Israeli Prime Minister Ehud Olmert on Tuesday threw more cold water on US President George W. Bush's desire to oversee a final status Israeli-Palestinian peace deal by the end of his second term later this year.
Speaking to reporters after arriving in Tokyo a day earlier, Mr. Olmert said Israel and the Palestinians were taking determined steps toward bridging their difference and reaching an accord by the end of 2008, but that the chances of achieving that goal in so short a timeframe were slim.
Earlier this month, Palestinian Prime Minister Salam Fayad drew a similar conclusion, but unlike Olmert, he used the opportunity to bad-mouth his ostensible peace partners, laying the full blame for slow progress on Israel's refusal to surrender land before Palestinian terrorism had ceased.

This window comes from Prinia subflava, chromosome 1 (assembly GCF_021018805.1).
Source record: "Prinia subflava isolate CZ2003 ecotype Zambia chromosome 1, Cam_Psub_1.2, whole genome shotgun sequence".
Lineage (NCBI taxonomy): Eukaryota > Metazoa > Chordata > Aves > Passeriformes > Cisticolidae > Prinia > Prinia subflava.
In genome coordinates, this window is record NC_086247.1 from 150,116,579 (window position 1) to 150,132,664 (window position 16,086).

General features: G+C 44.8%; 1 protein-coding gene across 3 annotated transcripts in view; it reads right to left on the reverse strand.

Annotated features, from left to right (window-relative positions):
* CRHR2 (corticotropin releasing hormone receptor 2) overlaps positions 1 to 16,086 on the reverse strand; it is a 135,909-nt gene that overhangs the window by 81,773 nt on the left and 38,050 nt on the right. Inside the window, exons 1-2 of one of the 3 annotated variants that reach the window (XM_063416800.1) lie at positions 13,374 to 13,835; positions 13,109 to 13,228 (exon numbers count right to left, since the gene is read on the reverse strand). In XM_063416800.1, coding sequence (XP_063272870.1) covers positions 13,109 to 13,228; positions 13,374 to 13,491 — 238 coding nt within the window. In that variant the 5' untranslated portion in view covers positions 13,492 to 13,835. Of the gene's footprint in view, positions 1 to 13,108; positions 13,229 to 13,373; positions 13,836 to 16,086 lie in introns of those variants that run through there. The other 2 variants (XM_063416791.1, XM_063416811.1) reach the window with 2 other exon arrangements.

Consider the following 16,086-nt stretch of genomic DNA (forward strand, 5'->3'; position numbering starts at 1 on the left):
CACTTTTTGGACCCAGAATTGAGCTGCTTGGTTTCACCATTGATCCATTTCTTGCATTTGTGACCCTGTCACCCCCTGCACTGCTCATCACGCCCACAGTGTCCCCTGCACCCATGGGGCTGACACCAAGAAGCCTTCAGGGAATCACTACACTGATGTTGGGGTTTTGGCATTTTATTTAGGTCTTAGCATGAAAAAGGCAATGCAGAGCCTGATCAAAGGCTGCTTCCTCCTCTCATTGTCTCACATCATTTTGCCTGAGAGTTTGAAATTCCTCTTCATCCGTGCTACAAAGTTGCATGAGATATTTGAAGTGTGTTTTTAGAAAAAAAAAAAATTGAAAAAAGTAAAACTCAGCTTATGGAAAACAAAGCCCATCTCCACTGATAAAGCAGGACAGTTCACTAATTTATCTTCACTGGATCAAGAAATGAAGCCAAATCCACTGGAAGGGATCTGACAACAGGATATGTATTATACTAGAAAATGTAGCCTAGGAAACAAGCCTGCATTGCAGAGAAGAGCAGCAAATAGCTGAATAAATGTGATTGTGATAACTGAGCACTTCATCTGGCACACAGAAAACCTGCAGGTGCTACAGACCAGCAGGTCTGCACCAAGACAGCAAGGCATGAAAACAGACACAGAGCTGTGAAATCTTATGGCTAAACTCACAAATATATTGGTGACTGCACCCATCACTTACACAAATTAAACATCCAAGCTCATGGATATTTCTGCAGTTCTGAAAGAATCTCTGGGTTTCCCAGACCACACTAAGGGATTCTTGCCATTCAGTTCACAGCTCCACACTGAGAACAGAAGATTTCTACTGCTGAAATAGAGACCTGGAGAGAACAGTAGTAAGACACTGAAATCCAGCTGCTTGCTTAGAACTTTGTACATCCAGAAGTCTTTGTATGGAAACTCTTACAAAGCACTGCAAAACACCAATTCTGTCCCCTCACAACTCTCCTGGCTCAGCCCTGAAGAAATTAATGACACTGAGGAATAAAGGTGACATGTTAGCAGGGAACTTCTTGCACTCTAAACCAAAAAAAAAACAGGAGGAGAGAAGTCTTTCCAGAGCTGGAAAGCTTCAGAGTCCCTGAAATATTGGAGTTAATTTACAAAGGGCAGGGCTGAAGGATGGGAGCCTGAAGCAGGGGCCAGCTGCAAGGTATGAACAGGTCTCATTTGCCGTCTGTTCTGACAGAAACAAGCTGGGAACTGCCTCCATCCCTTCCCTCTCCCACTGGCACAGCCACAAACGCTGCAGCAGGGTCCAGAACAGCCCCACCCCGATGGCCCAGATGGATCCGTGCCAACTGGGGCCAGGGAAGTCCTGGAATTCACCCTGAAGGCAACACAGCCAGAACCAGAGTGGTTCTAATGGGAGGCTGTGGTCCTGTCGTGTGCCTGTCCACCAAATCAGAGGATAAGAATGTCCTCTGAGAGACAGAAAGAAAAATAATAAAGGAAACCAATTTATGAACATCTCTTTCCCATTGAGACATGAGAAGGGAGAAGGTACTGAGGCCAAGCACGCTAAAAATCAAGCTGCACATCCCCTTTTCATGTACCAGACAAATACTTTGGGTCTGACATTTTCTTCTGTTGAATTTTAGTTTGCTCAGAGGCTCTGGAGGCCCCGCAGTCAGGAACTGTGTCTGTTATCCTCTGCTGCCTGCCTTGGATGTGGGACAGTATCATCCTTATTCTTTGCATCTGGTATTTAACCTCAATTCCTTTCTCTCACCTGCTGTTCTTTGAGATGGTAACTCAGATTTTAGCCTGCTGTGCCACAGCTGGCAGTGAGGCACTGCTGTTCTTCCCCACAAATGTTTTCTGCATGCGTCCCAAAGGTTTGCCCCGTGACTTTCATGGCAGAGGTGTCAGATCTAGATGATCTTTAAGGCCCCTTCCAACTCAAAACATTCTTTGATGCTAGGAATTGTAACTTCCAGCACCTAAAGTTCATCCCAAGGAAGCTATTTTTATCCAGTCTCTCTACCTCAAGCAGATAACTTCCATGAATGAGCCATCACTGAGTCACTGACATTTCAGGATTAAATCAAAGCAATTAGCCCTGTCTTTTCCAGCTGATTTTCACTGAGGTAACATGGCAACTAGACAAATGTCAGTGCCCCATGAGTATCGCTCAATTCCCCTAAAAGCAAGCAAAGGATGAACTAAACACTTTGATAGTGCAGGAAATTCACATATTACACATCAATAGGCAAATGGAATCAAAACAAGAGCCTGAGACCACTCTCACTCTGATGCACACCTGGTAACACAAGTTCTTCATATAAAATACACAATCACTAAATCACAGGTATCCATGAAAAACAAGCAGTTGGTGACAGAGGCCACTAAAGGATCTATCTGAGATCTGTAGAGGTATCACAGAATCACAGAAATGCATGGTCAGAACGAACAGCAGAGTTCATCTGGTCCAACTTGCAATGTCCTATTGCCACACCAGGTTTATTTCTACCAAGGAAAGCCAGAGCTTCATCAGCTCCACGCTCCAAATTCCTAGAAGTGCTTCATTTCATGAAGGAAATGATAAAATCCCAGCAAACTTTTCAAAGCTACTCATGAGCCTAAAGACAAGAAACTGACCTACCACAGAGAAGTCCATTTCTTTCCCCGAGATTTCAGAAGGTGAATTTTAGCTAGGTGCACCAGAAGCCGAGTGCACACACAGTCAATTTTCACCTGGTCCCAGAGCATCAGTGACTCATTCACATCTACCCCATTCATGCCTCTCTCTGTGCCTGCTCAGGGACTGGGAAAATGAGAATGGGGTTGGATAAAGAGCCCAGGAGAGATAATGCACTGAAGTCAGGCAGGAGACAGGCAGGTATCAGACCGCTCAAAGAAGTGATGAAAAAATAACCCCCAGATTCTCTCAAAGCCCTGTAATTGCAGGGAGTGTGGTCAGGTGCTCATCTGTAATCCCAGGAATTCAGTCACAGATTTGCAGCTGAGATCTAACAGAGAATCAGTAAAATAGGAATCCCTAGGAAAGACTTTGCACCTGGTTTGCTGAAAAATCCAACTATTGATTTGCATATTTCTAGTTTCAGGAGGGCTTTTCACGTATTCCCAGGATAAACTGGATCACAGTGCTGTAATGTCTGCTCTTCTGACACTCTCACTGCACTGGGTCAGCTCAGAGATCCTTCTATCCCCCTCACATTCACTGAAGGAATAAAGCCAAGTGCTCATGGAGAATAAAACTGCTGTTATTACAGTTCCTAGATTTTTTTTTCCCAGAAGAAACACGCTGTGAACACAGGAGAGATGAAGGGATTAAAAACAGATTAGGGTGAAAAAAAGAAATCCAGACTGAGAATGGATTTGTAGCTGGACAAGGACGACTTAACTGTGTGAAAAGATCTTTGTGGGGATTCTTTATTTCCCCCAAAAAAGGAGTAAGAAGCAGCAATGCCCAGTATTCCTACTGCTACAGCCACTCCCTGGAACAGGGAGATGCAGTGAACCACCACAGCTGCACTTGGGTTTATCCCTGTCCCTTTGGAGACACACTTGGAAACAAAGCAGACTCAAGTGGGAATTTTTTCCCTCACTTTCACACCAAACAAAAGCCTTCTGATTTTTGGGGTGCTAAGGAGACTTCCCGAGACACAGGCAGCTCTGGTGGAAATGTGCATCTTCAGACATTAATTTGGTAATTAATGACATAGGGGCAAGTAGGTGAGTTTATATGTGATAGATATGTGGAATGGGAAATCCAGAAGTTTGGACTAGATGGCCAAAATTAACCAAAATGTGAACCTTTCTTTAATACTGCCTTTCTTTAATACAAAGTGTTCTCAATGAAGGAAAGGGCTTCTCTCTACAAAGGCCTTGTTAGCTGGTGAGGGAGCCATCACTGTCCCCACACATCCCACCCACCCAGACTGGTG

On Monday, Palestinian leader Mahmoud Abbas tried to encourage greater US pressure on Israel by issuing a gloomy warning that if a peace deal is not reached by the end of 2008 "there will never be any future chance to achieve this goal."
Back in Israel, members of Mr. Olmert's own ruling Kadima Party urgently met as soon as the prime minister was airborne to discuss ways to foil his plans to divide Jerusalem in compliance with Arab demands.
The gathered lawmakers noted that the Kadima platform includes "guarding united Jerusalem as the capital of Israel," and that the public elected Olmert and his party at least partially based on that promise.
In recent months, Mr. Olmert and his top deputies have laid the groundwork for dividing the holy city by making statements insisting that Israel cannot continue to exercise sovereignty over Arab-dominated neighborhoods in Jerusalem if it ever wants to enjoy true peace.
Sources in both the national government and the Jerusalem municipality have recently revealed to Israeli media that Mr. Olmert has put a freeze on all Jewish construction in the eastern half of the capital in preparation for handin it over to the Palestinian Authority.